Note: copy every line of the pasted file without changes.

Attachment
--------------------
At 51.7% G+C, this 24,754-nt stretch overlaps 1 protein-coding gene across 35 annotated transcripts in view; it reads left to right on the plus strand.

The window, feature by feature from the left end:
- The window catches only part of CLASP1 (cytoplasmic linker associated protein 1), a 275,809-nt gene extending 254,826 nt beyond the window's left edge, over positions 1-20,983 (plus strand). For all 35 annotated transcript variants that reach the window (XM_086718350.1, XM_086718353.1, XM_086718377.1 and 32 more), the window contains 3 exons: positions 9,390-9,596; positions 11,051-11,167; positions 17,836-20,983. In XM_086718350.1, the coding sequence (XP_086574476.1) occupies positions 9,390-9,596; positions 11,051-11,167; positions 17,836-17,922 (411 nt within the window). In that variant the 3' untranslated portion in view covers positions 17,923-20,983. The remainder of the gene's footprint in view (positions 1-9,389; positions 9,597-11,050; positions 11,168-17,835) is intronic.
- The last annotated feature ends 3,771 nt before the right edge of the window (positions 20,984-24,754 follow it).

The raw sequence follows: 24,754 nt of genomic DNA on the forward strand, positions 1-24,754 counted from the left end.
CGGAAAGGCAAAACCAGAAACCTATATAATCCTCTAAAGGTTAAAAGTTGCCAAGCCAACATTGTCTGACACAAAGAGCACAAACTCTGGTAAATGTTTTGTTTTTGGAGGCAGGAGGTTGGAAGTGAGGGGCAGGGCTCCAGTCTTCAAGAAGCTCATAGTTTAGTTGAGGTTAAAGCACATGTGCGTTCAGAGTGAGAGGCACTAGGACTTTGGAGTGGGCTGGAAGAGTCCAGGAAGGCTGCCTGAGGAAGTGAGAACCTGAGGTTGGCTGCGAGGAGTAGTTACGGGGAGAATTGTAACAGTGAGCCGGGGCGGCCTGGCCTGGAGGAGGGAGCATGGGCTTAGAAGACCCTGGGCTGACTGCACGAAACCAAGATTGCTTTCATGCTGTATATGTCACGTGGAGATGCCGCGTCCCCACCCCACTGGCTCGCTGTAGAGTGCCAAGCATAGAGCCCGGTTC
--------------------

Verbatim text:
At 51.7% G+C, this 24,754-nt stretch overlaps 1 protein-coding gene across 35 annotated transcripts in view; it reads left to right on the plus strand.

The window, feature by feature from the left end:
- The window catches only part of CLASP1 (cytoplasmic linker associated protein 1), a 275,809-nt gene extending 254,826 nt beyond the window's left edge, over positions 1-20,983 (plus strand). For all 35 annotated transcript variants that reach the window (XM_086718350.1, XM_086718353.1, XM_086718377.1 and 32 more), the window contains 3 exons: positions 9,390-9,596; positions 11,051-11,167; positions 17,836-20,983. In XM_086718350.1, the coding sequence (XP_086574476.1) occupies positions 9,390-9,596; positions 11,051-11,167; positions 17,836-17,922 (411 nt within the window). In that variant the 3' untranslated portion in view covers positions 17,923-20,983. The remainder of the gene's footprint in view (positions 1-9,389; positions 9,597-11,050; positions 11,168-17,835) is intronic.
- The last annotated feature ends 3,771 nt before the right edge of the window (positions 20,984-24,754 follow it).

The raw sequence follows: 24,754 nt of genomic DNA on the forward strand, positions 1-24,754 counted from the left end.
CGGAAAGGCAAAACCAGAAACCTATATAATCCTCTAAAGGTTAAAAGTTGCCAAGCCAACATTGTCTGACACAAAGAGCACAAACTCTGGTAAATGTTTTGTTTTTGGAGGCAGGAGGTTGGAAGTGAGGGGCAGGGCTCCAGTCTTCAAGAAGCTCATAGTTTAGTTGAGGTTAAAGCACATGTGCGTTCAGAGTGAGAGGCACTAGGACTTTGGAGTGGGCTGGAAGAGTCCAGGAAGGCTGCCTGAGGAAGTGAGAACCTGAGGTTGGCTGCGAGGAGTAGTTACGGGGAGAATTGTAACAGTGAGCCGGGGCGGCCTGGCCTGGAGGAGGGAGCATGGGCTTAGAAGACCCTGGGCTGACTGCACGAAACCAAGATTGCTTTCATGCTGTATATGTCACGTGGAGATGCCGCGTCCCCACCCCACTGGCTCGCTGTAGAGTGCCAAGCATAGAGCCCGGTTC